Is There a Difference Between Heartburn, Acid Reflux, and Gastroesophageal Reflux Disease (GERD)?

Is There a Difference Between Heartburn, Acid Reflux, and Gastroesophageal Reflux Disease (GERD)?

Share on the Social Media :

Have you ever eaten food and experienced an unpleasant feeling of the food coming back into your throat? That uncomfortable, burning, and even painful sensation is what is known as heartburn.

Heartburns are a common occurrence, and a staggering 60 million-plus Americans usually experience heartburns once a month. Even worse, close to 15 million Americans experience heartburns daily.

But before you look for a gastroenterologist near you, you need to know the interlinking between heartburns, acid reflux, and gastroesophageal reflux disease (GERD).

Heartburn Basics

In truth, the term heartburn is quite misleading. The heart is nowhere involved in this sensation. Heartburn does not occur in the cardiovascular system but in the digestive system, in the esophagus to be more specific.

Your stomach lining is quite strong as compared to the lining of your esophagus. Typically when your esophagus comes into contact with the acid, it causes the burning and painful sensation on your chest. The pain can be severe and, at times, mistaken for heart attack pain. It can get worse when you lie down or bend over.

Heartburn is not considered as a condition all by itself, but a symptom of acid reflux.

Acid Reflux 101

Gastroesophageal reflux is another term that is used to describe acid reflux. The lower esophageal sphincter (a circular muscle) joins the stomach and the esophagus and is responsible for keeping the food in your stomach once it passes through the esophagus.

Acid reflux typically occurs when this muscle doesn’t tighten properly or becomes weak, causing the acid in the stomach to move upwards into your esophagus.

Below are some of the common acid reflux symptoms:

  • Sore throat
  • Abdominal discomfort or pain
  • Bloating
  • Nausea
  • An acidic or warm taste in the mouth
  • Heartburn
  • Tightness in the throat
  • Feel as though food is stuck in the throat
  • Cough
  • Pressure and burning that extends to the breastbone
  • Pain
  • Bad breath

Quick Facts About GERD

When acid reflux progresses, it causes Gastroesophageal reflux disease (GERD). So, what is GERD? It is a chronic form of acid reflux. When you get acid reflux more than twice each week, or it causes inflammation, then you know that you have GERD. If left untreated, long-term damage can cause cancer.

Heartburn is one of the common symptoms associated with GERD, but some patients do not experience it. Other than heartburn and the other acid reflux symptoms, some of the symptoms associated with GERD are:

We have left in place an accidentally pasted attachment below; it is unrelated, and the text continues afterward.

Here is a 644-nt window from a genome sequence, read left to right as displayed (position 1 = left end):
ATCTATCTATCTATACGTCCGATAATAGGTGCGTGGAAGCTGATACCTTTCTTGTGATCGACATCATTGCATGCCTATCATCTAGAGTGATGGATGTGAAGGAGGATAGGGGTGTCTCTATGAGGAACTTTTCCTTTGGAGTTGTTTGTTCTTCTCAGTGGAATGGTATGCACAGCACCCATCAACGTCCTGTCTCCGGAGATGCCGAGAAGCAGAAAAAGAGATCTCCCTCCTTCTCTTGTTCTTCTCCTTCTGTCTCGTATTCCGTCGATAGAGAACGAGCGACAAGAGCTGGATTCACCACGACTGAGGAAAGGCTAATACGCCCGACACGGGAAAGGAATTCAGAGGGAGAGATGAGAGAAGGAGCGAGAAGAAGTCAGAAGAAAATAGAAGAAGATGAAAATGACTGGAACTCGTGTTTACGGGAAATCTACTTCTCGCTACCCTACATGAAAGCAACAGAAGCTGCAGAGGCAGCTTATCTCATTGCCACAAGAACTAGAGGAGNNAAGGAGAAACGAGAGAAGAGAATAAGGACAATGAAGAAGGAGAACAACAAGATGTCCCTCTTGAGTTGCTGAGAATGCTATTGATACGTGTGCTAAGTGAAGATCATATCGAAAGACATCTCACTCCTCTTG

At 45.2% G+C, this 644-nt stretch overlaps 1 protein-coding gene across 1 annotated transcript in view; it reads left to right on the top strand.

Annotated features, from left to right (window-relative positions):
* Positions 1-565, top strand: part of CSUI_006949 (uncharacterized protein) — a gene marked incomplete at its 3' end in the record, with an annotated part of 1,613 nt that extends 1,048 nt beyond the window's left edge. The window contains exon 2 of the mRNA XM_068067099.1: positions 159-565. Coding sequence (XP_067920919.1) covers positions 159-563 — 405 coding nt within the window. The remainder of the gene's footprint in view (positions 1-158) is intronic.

• Damage to the enamel because of excess acid
  • Asthma
  • Persistent dry cough
  • Regurgitation
  • Problem swallowing

Common Causes of Acid Reflux and GERD

Your stomach was built to withstand acid, but the esophagus was not. Acid reflux is caused by problems with the circular muscle that connects the stomach and the esophagus. If it relaxes or is weakened, then the acid will move upward into the esophagus. This can happen due to several reasons.

If there is immense pressure on your abdomen, then the muscle can relax or weaken. This is experienced in obese and overweight people or pregnant women.

Our physicians in Germantown, MD, will examine your habits and anatomy to ascertain the particular cause of acid reflux and GERD.

Some of the causes of GERD include:

  • Hiatal hernia
  • Alcohol
  • Smoking
  • Taking medication that weakens the lower esophageal sphincter like antihistamines, antidepressants, and pain-relieving drugs.
  • Poor posture
  • Eating large meals
  • Eating certain foods
  • Diabetes
  • Increase in stomach acid
  • Eating right before bedtime
  • Eating too quickly

Complications

If GERD is left untreated, then some severe complications can occur, including:

  • Inflammation of the esophagus (esophagitis)
  • Respiratory problems like laryngitis or pneumonia
  • Barrett’s esophagus which causes the cells in the esophagus to change
  • Cancer

Treatment and Prevention

Our physicians in Germantown, MD, will first recommend lifestyle modifications and some medication. If the problem persists, then the next step will be prescription medication and surgery.

Other than that here are some of the medications for acid reflux available:

  • H2 blockers that typically block acid production in the stomach
  • Antacids that neutralize the acid
  • Prokinetics which help the stomach empty much faster
  • Proton pump inhibitors which reduce stomach acid
  • Medication that strengthens the (LES) lower esophageal sphincter

You can avoid or alleviate the symptoms of acid reflux by trying the following:

  • Avoid or stop smoking
  • Reduce alcohol intake
  • Stop wearing tight-fitting clothes
  • Eat small meals
  • Sit upright for three hours after eating
  • Avoid foods that increase stomach acid like spicy foods, caffeinated drinks, chocolate, etc.
  • Reduce weight

If you experience the above symptoms and are persistent, do not hesitate to contact our doctors at Germantown Primary Healthcare, and we will take care of you.

301-358-2030 Book Online
Translate »